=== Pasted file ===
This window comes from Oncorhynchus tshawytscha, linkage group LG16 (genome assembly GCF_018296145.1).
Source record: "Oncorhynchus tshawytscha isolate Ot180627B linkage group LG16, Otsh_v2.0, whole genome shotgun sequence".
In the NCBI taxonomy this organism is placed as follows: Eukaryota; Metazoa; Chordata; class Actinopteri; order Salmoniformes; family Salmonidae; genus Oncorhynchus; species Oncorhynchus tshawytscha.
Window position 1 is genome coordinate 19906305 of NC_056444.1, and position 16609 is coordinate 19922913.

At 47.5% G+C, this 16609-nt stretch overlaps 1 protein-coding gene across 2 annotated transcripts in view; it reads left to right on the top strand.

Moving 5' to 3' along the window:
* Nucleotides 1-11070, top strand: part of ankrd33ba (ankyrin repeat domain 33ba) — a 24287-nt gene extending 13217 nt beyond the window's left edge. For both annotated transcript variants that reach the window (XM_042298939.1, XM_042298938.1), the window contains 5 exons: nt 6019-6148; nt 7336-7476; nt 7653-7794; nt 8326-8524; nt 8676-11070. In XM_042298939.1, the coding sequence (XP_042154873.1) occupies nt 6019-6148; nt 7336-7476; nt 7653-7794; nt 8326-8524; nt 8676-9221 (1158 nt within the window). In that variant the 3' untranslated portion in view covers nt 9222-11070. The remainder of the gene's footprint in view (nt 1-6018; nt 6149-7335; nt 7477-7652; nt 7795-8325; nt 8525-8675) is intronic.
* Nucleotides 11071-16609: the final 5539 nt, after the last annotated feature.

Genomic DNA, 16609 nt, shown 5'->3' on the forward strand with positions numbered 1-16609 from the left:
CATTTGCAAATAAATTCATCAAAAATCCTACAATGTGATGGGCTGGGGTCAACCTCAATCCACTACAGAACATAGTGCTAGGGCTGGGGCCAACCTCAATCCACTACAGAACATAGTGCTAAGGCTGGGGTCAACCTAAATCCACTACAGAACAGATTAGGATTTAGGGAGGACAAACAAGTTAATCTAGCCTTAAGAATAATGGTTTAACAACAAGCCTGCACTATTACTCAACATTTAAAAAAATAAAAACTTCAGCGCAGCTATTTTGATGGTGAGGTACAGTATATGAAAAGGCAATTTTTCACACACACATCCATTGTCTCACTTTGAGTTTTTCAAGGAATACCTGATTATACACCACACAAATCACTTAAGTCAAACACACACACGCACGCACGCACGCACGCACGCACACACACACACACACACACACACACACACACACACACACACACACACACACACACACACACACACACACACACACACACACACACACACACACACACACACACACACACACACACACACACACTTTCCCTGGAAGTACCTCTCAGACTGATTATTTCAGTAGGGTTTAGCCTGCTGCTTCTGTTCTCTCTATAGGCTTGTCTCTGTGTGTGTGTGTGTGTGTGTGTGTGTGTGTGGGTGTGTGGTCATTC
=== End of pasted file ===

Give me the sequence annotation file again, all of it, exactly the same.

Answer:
This window comes from Oncorhynchus tshawytscha, linkage group LG16 (genome assembly GCF_018296145.1).
Source record: "Oncorhynchus tshawytscha isolate Ot180627B linkage group LG16, Otsh_v2.0, whole genome shotgun sequence".
In the NCBI taxonomy this organism is placed as follows: Eukaryota; Metazoa; Chordata; class Actinopteri; order Salmoniformes; family Salmonidae; genus Oncorhynchus; species Oncorhynchus tshawytscha.
Window position 1 is genome coordinate 19906305 of NC_056444.1, and position 16609 is coordinate 19922913.

At 47.5% G+C, this 16609-nt stretch overlaps 1 protein-coding gene across 2 annotated transcripts in view; it reads left to right on the top strand.

Moving 5' to 3' along the window:
* Nucleotides 1-11070, top strand: part of ankrd33ba (ankyrin repeat domain 33ba) — a 24287-nt gene extending 13217 nt beyond the window's left edge. For both annotated transcript variants that reach the window (XM_042298939.1, XM_042298938.1), the window contains 5 exons: nt 6019-6148; nt 7336-7476; nt 7653-7794; nt 8326-8524; nt 8676-11070. In XM_042298939.1, the coding sequence (XP_042154873.1) occupies nt 6019-6148; nt 7336-7476; nt 7653-7794; nt 8326-8524; nt 8676-9221 (1158 nt within the window). In that variant the 3' untranslated portion in view covers nt 9222-11070. The remainder of the gene's footprint in view (nt 1-6018; nt 6149-7335; nt 7477-7652; nt 7795-8325; nt 8525-8675) is intronic.
* Nucleotides 11071-16609: the final 5539 nt, after the last annotated feature.

Genomic DNA, 16609 nt, shown 5'->3' on the forward strand with positions numbered 1-16609 from the left:
CATTTGCAAATAAATTCATCAAAAATCCTACAATGTGATGGGCTGGGGTCAACCTCAATCCACTACAGAACATAGTGCTAGGGCTGGGGCCAACCTCAATCCACTACAGAACATAGTGCTAAGGCTGGGGTCAACCTAAATCCACTACAGAACAGATTAGGATTTAGGGAGGACAAACAAGTTAATCTAGCCTTAAGAATAATGGTTTAACAACAAGCCTGCACTATTACTCAACATTTAAAAAAATAAAAACTTCAGCGCAGCTATTTTGATGGTGAGGTACAGTATATGAAAAGGCAATTTTTCACACACACATCCATTGTCTCACTTTGAGTTTTTCAAGGAATACCTGATTATACACCACACAAATCACTTAAGTCAAACACACACACGCACGCACGCACGCACGCACGCACACACACACACACACACACACACACACACACACACACACACACACACACACACACACACACACACACACACACACACACACACACACACACACACACACACACACACACACACACACACACACTTTCCCTGGAAGTACCTCTCAGACTGATTATTTCAGTAGGGTTTAGCCTGCTGCTTCTGTTCTCTCTATAGGCTTGTCTCTGTGTGTGTGTGTGTGTGTGTGTGTGTGTGTGGGTGTGTGGTCATTC